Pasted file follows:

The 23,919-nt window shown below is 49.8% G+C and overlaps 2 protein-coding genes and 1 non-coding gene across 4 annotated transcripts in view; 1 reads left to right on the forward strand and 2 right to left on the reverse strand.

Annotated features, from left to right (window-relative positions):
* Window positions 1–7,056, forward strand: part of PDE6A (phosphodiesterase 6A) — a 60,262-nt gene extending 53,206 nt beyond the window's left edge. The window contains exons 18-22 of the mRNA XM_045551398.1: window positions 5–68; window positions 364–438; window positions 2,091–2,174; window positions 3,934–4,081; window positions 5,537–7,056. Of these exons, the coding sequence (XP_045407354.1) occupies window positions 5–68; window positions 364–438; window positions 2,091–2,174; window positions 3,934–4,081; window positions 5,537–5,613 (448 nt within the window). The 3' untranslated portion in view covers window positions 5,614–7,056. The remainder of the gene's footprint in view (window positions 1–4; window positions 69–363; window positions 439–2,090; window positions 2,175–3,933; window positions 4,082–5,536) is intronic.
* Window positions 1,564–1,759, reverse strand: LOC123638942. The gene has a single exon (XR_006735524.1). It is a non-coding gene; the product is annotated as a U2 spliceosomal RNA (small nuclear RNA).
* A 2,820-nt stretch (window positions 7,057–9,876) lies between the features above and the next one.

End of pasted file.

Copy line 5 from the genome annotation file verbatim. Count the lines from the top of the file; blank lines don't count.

* A 2,820-nt stretch (window positions 7,057–9,876) lies between the features above and the next one.